- Israel slams announcement, saying Iran still has ambitions of acquiring a nuclear weapon
- Obama signs an executive order lifting the U.S. economic sanctions
“Relations between Iran and the IAEA now enter a new phase. It is an important day for the international community. I congratulate all those who helped make it a reality,” said Director General Yukiyo Amano of the International Atomic Energy Agency.
Iran has joined the UK, United States, France, Germany, China, Russia and the EU in “the field of peaceful users” of nuclear energy, said Federica Mogherini, chief of foreign affairs for the European Union.
President Barack Obama signed an executive order lifting the U.S. economic sanctions on Iran, the White House announced.
Iran nuclear deal: What happens next
Secretary of State John Kerry issued a statement confirming the IAEA has verified that Iran “has fully implemented its required commitments.”
“Iran has undertaken significant steps that many, and I do mean many, people doubted would ever come to pass. And that should be recognized, even though the full measure of this achievement can only be realized by assuring continued full compliance in the coming years,” Kerry said.
Kerry called the world a safer place because of the developments.
UK Foreign Secretary Philip Hammond echoed Kerry’s comment, saying the deal “makes the Middle East and the wider world a safer place.” He added that Iran’s nuclear program has been substantially rolled back.
President Hassan Rouhani welcomed the IAEA announcement. In an address to parliament Sunday morning, he said all the parties involved are satisfied with the deal “with the exception of Zionists and warmongers … American hardliners and extremists.”
Israel was not one of the nations applauding the deal.
“Today, a country that threatens the existence of Israel, denies the Holocaust, destabilizes the Middle East, subjugates its own people and supports terror across the globe is being strengthened by the international community,” said Yair Lapid, a member of the Knesset. “The lifting of sanctions strengthens Hezbollah, it strengthens (Syrian President Bashar al-) Assad, it strengthens terrorists across the region who benefit from Iranian support.”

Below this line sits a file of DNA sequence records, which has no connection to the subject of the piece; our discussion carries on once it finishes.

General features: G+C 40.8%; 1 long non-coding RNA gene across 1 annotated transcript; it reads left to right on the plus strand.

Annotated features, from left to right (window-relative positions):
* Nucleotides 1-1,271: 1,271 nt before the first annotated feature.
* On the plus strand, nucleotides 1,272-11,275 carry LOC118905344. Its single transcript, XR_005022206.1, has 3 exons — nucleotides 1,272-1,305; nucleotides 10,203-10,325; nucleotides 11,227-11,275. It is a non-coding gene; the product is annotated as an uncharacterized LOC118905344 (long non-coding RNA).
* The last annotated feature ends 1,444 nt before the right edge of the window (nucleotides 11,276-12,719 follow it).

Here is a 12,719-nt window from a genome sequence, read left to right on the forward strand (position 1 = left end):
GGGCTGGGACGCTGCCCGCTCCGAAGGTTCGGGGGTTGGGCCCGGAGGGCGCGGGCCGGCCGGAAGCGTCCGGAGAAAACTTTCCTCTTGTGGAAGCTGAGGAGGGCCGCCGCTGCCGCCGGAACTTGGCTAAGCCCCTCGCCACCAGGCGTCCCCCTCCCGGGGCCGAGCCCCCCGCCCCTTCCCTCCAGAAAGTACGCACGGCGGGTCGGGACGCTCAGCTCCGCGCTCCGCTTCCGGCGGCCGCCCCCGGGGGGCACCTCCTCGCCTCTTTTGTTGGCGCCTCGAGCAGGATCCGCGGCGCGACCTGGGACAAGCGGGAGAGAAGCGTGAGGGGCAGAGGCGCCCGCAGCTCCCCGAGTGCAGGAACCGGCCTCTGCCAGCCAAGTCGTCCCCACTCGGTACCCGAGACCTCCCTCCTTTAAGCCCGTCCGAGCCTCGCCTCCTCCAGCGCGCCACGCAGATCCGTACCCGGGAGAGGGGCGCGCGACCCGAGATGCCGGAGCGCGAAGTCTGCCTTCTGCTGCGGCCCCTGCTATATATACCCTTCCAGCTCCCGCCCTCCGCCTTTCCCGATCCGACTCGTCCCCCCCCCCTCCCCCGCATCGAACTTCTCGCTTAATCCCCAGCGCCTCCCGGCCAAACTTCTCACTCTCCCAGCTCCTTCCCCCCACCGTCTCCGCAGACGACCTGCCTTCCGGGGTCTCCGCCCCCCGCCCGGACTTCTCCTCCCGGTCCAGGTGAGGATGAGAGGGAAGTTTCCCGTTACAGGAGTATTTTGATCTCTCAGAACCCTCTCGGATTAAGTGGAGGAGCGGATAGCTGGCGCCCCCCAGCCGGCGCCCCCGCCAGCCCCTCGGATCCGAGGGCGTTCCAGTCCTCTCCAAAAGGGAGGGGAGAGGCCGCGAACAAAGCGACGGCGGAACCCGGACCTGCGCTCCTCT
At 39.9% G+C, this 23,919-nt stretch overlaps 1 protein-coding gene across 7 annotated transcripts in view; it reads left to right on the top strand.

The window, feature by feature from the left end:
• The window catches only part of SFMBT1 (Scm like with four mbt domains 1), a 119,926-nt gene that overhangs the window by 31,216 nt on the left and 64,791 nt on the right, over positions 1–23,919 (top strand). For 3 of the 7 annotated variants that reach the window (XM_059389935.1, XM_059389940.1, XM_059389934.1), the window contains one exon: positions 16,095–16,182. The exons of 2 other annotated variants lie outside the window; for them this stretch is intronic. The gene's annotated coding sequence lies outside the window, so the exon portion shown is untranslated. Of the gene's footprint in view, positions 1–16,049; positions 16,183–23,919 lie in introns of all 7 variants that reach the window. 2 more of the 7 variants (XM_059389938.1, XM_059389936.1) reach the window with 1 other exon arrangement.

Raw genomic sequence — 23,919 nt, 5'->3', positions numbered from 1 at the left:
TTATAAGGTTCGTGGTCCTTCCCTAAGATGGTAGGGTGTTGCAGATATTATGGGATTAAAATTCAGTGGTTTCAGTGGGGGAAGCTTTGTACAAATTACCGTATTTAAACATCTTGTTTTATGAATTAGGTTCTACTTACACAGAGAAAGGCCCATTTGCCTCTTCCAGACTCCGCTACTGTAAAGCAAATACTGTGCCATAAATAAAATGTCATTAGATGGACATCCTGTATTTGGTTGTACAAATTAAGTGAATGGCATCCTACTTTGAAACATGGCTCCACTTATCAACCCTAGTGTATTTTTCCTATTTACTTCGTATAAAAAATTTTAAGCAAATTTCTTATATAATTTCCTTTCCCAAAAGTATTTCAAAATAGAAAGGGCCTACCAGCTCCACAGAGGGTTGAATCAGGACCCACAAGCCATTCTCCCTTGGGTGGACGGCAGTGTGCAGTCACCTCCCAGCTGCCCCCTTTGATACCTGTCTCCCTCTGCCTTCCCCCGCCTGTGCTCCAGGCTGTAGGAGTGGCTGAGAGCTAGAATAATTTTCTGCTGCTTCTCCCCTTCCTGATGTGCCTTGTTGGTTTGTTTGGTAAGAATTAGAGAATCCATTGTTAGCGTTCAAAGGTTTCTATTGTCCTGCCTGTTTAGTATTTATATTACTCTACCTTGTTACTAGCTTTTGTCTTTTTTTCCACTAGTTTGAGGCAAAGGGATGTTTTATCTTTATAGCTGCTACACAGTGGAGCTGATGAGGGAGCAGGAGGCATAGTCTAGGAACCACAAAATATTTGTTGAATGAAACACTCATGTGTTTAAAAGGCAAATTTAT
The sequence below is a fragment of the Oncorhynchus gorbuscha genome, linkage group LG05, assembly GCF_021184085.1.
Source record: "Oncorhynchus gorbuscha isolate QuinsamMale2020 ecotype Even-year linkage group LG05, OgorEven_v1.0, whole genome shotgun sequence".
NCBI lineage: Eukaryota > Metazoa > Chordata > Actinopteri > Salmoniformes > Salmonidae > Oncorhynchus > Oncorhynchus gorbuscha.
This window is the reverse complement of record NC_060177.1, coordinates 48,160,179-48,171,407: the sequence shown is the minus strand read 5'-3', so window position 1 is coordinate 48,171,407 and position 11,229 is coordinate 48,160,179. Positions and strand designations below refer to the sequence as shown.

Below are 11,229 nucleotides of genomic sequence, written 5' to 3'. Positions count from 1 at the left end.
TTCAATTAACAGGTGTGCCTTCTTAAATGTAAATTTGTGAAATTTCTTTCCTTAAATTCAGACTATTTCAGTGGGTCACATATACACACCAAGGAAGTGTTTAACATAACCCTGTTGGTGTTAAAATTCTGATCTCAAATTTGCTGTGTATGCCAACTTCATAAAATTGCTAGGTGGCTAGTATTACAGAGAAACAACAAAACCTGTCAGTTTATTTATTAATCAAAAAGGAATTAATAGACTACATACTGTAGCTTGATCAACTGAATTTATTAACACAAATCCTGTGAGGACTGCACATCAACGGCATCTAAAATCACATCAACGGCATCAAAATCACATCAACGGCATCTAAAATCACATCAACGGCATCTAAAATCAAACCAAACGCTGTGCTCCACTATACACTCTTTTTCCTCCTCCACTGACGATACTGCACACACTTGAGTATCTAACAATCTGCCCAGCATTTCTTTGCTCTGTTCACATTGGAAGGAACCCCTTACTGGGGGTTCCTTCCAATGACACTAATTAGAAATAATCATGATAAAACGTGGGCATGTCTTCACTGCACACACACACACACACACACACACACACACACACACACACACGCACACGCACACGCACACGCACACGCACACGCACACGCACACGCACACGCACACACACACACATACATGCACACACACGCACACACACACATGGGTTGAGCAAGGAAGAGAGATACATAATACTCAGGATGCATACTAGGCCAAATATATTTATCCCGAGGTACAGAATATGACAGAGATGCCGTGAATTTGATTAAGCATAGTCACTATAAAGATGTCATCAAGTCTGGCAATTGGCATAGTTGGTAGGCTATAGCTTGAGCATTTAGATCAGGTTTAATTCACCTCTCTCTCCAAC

Prime Minister Benjamin Netanyahu said Israel is monitoring Iran and will report any violation of the nuclear agreement. Iran has not given up on its ambition to acquire a nuclear weapon, he said.
U.S. candidates hail release of U.S. prisoners held by Iran as Republicans slam Obama policy
The IAEA — the U.N. nuclear watchdog organization — released its report assessing Iran’s compliance with an agreement with foreign powers, including the United States and the European Union.
Many observers expected the IAEA would corroborate Iranian compliance.
The release heralds “Implementation Day,” the formal name for the start of the next phase in the agreement called the Joint Comprehensive Plan of Action, which was hammered out with Iran in July. The new “Day” will mean the first wave of economic relief for Iran.
Details of July’s Iran nuclear deal
Under the agreement, in exchange for lifting sanctions, Iran is obliged to take steps to put it further away from developing a nuclear weapon while keeping a peaceful nuclear energy program.
In a possible sign of the thaw in relations, it was announced that Iran had freed four American prisoners, including Washington Post journalist Jason Rezaian, as part of a prisoner swap deal. Another American, who was not a part of the exchange, was also released.
Iran deal what’s next
Iran has various obligations under the nuclear agreement.
It must reduce its level of uranium enrichment, drastically reduce the size of its stockpile of enriched uranium, reduce the number of centrifuges and agree to unfettered international inspections.
Iran without sanctions: European firms ready to pounce
But not all nuclear-related sanctions will be rescinded immediately — that won’t happen for about 10 years, should the deal hold. But this month’s milestone will mean Iran will be able to sell its oil again on world markets and its banks will be able to connect to the global system.
Why U.S. businesses could lose big in Iran
CNN’s Heather Long, Jim Boulden, Ben Brumfield and Steve Almasy contributed to this report.
This entry passed through the Full-Text RSS service – if this is your content and you’re reading it on someone else’s site, please read the FAQ at fivefilters.org/content-only/faq.php#publishers.
Powered by WPeMatico